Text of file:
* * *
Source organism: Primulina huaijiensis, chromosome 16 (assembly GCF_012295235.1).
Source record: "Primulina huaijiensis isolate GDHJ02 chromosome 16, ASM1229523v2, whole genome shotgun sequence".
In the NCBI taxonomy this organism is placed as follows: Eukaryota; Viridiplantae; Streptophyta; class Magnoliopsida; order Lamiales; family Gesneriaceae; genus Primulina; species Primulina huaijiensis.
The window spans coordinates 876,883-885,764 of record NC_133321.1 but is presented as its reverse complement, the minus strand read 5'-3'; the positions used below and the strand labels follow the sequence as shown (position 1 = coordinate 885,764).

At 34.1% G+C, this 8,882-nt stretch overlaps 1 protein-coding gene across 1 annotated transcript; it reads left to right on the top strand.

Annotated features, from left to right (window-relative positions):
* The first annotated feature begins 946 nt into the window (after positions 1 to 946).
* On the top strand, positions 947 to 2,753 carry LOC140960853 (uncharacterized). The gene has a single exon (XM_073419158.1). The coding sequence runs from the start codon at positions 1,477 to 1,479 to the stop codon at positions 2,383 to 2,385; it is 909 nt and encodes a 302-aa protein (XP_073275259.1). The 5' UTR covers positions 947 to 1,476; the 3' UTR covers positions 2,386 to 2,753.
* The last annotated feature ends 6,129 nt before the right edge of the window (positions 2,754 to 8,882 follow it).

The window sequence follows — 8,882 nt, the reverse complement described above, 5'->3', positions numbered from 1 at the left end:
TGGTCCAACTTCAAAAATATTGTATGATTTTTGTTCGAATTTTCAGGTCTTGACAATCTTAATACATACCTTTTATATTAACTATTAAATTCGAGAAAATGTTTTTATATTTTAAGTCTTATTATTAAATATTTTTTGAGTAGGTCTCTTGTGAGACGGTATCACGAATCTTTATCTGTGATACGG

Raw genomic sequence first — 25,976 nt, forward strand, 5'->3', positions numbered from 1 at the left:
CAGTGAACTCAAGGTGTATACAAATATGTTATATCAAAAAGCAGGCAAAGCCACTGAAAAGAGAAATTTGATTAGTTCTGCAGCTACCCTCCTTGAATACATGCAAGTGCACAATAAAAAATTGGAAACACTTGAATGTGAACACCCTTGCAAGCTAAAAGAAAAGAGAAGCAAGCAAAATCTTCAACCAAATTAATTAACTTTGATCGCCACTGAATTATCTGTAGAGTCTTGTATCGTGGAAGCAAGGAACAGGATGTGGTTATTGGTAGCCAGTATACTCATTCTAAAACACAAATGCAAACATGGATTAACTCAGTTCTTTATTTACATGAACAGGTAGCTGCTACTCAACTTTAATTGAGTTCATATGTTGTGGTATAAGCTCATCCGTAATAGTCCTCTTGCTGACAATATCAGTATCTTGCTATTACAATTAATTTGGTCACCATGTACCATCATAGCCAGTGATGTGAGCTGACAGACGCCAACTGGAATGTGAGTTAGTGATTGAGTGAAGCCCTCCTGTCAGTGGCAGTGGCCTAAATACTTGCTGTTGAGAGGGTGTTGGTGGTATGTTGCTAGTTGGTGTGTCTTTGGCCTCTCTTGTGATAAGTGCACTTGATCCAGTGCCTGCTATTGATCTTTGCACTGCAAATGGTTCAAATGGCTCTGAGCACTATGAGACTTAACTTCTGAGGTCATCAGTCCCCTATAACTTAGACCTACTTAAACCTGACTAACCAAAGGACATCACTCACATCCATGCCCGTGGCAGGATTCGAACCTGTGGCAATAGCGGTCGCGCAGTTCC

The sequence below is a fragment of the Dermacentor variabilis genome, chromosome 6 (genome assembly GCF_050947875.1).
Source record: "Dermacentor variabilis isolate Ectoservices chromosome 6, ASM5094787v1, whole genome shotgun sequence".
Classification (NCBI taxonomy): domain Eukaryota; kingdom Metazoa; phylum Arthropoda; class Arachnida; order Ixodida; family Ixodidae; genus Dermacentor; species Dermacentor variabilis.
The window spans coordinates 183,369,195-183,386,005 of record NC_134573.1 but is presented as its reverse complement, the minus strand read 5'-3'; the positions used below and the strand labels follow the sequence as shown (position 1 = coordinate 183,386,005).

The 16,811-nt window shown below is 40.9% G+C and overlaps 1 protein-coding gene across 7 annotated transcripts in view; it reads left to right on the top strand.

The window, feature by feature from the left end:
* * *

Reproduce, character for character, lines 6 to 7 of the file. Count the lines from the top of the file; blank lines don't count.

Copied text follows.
Annotated features, from left to right (window-relative positions):
* The first annotated feature begins 946 nt into the window (after positions 1 to 946).